People ask me which of the trails we write about is my favorite. I always joke that it is the last trail I just walked, whatever trail that may be, as I am captured by whatever that trail has to offer. But when given a choice, there are a handful of trails that always draw me back to them whenever I have a chance to visit. North Beach is one of those trails.
Morning commuters raced across the Deception Pass bridge, taking quick glances at the beauty of the Pass while bracing themselves for a full day of work. The muted summer sun fought its way through drifting morning clouds to highlight the smooth water of the Pass. The tide was almost done ebbing, with slack an hour or so away.
I parked at the empty parking lot at the south end of the bridge, put my Discover Pass on my dash, and strolled down the trail toward North Beach. Immediately I found a quieter world away from the traffic, and an amazing world of wind-sculpted trees, rocky headlands, and a sweep of beach stretching out before me for over a mile. I dropped into the shadowed, cool old-growth woodlands next to the beach and had to choose: hike the beach westward and the trail back, or trail first and then the beach? I’m a beach guy. I walked out onto the beach and felt the sun warming the day, smelled the life of low tide, heard a dozen bird songs in my first dozen minutes on the beach, and saw a wide open beach-way leading westward on sand and stones.
There isn’t much life in this intertidal zone, as it is swept four times a day, ripped more precisely, by tides racing by at up to 8 knots. So I wandered from the edge of the beach to the edge of the woods and back again, finding a myriad of sparrows and warblers and creepers in the forest and the gentle swishing and lapping of water at the shoreline.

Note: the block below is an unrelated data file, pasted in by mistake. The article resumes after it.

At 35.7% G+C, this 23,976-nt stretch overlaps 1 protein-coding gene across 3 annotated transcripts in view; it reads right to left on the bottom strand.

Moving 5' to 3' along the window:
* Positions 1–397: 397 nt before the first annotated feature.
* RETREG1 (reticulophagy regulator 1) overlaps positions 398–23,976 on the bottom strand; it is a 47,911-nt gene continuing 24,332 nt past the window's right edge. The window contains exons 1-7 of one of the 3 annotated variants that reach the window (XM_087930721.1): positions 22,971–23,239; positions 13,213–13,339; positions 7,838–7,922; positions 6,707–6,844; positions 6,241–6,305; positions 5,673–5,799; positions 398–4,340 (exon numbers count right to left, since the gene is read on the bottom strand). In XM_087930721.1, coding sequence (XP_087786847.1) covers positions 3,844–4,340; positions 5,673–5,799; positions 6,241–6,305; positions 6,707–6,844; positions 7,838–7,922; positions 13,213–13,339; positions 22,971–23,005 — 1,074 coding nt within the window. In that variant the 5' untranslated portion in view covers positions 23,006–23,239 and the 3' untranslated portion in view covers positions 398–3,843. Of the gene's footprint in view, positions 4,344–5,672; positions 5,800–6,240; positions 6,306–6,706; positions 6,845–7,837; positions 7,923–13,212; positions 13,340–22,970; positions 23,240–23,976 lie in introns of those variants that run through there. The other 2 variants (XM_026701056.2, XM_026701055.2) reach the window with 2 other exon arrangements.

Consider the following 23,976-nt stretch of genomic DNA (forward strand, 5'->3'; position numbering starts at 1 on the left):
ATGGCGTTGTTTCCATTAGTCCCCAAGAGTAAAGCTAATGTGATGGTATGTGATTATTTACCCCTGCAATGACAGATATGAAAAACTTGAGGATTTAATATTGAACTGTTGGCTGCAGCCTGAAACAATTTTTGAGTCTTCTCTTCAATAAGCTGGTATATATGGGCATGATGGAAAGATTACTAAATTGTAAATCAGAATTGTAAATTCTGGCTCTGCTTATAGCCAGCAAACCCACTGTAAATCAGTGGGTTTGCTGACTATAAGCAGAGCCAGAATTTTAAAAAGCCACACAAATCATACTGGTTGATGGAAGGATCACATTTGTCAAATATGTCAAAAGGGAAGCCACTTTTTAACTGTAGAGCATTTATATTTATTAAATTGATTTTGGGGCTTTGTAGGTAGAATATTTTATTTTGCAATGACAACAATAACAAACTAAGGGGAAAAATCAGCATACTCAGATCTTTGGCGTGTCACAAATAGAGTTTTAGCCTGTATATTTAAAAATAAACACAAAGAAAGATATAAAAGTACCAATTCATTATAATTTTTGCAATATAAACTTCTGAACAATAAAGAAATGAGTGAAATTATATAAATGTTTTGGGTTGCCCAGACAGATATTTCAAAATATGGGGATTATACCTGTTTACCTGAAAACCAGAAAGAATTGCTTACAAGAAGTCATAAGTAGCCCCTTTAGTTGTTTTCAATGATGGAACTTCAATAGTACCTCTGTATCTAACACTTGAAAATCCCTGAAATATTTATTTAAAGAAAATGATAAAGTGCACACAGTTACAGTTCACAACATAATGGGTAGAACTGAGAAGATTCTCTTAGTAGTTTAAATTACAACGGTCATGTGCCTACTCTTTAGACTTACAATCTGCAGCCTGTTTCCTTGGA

I turned frequently to see the changing view of the bridge, rising above me and silhouetted by the sun. The water glistened as I approached West Point. The tide was low enough that I walked completely around the point on beach cobble, coming out on West Beach where an eagle looked from his perch toward the Navy base a few miles south. No one was here either. The parking lot was empty. The campground was empty, scheduled to open soon I hear. But for now, there was only the sound of yet more birds, calling to each other in this urgent time of spring.
The trail parallels the shoreline all the way back, sometimes close to the water, sometimes a dozen feet from the cliff edge, but with peek-a-boo views all along the trail, especially at the west end. Again I heard the choir and chorus of all the bird species around me. The AdventureTerra climbing tree stood alone but inviting to ascend to its top once again, a magical adventure the last time I did that. Old-growth Douglas fir trees fill this corner of the park, creating a cathedral far grander and holier than anything made with hands.
Soon I was back in the lower parking lot where an open restroom awaits those who need it. I wandered back out to the beach – I know, that’s not a surprise. The tide had just turned, but the beach was still wide enough to walk underneath the headland that usually separates Little North Beach, directly under the bridge, from the main stretch of North Beach. A family of geese that had played near me at West Point had made their way here too at the same time. I let them be as I walked inland, back to the trail, and back to the parking lot at the bridge.